These works are part of my collection of fireworks photographs. Using a somewhat unconventional camera technique. Handheld, camera settings all manual, and changing settings on the lens during exposure. I call it Squibtography.
I am a Dutch-born Australian photographer and have lived in Melbourne for the last 20 years. Since my Grandfather gave me his ‘Agfa Box 44’ camera from the 1930s at a young age, I have enjoyed all sorts of photography. However, during the last few years, I have discovered a passion for photographing fireworks. These works are part of a collection of fireworks images photographed using a somewhat unconventional camera technique – handheld, camera settings all manual, shutter speed on bulb, and changing settings on the lens during exposure. I call it ‘Squibtography’.
The dictionary describes the meaning of a ‘squib’ as follows:
/skwib/ 1- a small firework that burns with a hissing sound before exploding. I would like to add the following. 1- Squibtography – the art of photographing fireworks by Peter Wolf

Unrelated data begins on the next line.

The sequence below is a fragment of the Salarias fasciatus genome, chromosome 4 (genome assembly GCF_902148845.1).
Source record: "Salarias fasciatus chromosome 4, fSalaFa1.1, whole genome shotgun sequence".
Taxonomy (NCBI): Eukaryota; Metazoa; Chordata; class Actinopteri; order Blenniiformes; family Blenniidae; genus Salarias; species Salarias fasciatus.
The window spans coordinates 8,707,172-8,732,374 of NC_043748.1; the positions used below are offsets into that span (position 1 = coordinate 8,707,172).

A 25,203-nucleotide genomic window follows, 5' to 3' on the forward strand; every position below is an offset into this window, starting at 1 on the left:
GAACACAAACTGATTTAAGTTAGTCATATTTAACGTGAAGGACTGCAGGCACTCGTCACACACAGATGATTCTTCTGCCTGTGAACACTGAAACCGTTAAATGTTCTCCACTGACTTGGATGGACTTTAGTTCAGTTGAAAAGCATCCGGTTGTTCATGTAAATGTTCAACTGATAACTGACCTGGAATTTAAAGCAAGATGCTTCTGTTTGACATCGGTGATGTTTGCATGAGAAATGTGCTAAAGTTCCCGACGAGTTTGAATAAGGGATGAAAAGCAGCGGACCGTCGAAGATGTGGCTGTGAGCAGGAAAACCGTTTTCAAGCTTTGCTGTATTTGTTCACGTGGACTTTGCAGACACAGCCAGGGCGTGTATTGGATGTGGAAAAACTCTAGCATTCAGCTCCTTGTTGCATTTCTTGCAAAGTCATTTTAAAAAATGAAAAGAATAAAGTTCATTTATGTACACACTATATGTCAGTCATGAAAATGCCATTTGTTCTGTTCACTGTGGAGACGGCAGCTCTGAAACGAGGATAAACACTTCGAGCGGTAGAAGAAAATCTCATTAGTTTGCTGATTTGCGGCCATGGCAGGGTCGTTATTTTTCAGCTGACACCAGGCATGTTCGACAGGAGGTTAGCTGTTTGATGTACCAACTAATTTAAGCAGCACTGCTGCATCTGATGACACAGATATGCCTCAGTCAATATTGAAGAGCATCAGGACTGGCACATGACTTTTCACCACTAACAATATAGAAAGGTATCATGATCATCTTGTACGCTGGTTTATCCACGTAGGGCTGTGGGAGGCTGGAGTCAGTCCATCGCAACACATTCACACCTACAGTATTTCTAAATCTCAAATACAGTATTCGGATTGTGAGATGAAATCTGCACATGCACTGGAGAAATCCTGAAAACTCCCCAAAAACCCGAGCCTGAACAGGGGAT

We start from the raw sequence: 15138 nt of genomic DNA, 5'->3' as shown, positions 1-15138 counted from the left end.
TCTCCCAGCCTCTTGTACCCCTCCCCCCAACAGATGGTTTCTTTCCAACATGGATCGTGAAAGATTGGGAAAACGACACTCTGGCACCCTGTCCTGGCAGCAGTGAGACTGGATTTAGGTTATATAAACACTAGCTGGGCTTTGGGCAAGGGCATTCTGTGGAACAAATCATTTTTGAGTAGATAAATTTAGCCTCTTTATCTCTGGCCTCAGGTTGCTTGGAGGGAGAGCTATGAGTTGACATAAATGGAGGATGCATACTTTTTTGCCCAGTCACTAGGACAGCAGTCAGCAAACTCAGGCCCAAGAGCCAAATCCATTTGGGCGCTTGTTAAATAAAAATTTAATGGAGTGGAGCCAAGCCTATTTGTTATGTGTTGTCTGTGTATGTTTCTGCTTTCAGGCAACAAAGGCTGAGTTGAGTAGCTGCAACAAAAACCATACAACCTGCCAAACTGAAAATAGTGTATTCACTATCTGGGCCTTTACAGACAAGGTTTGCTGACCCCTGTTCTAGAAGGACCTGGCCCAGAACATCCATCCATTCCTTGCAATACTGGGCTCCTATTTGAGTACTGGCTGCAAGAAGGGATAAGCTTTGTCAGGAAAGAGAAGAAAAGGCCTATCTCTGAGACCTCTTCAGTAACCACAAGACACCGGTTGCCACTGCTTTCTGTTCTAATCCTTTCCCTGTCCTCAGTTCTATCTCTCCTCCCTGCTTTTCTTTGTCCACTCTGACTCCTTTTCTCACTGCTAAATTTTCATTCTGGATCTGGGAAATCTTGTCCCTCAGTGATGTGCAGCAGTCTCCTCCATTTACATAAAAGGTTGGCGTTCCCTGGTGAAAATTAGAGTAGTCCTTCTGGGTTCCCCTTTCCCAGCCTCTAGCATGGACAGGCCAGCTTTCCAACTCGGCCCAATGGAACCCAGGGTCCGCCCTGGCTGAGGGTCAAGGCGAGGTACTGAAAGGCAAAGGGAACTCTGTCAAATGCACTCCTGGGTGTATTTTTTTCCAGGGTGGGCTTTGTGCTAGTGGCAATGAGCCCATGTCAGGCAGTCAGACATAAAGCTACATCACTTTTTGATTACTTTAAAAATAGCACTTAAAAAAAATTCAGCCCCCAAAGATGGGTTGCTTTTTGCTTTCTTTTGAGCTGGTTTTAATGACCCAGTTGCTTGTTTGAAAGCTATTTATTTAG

I need to give a shout out to Melbourne photographer, David Gilliver, who got me onto what he calls his “weirdo technique”. When the shells go up in the air, I try to follow them with my camera, predict when and where they will explode and how large they will be. I have no idea about what the colours and intensity will be before they explode. It’s a bit like sports photography in that there are lots of misses and a few hits.
Since starting in 2014, I have visited between 10 and 20 fireworks displays per year, mainly in and around Melbourne. These range from New Year’s Eve in the city, to Christmas Carols by Candlelight and school fetes that finish their evening with a fireworks display. The attraction of fireworks is their often vibrant colours, sense of movement and depth, and the various abstract moods they represent. I love the unpredictability and never know what I am going to come home with. [Official Website]
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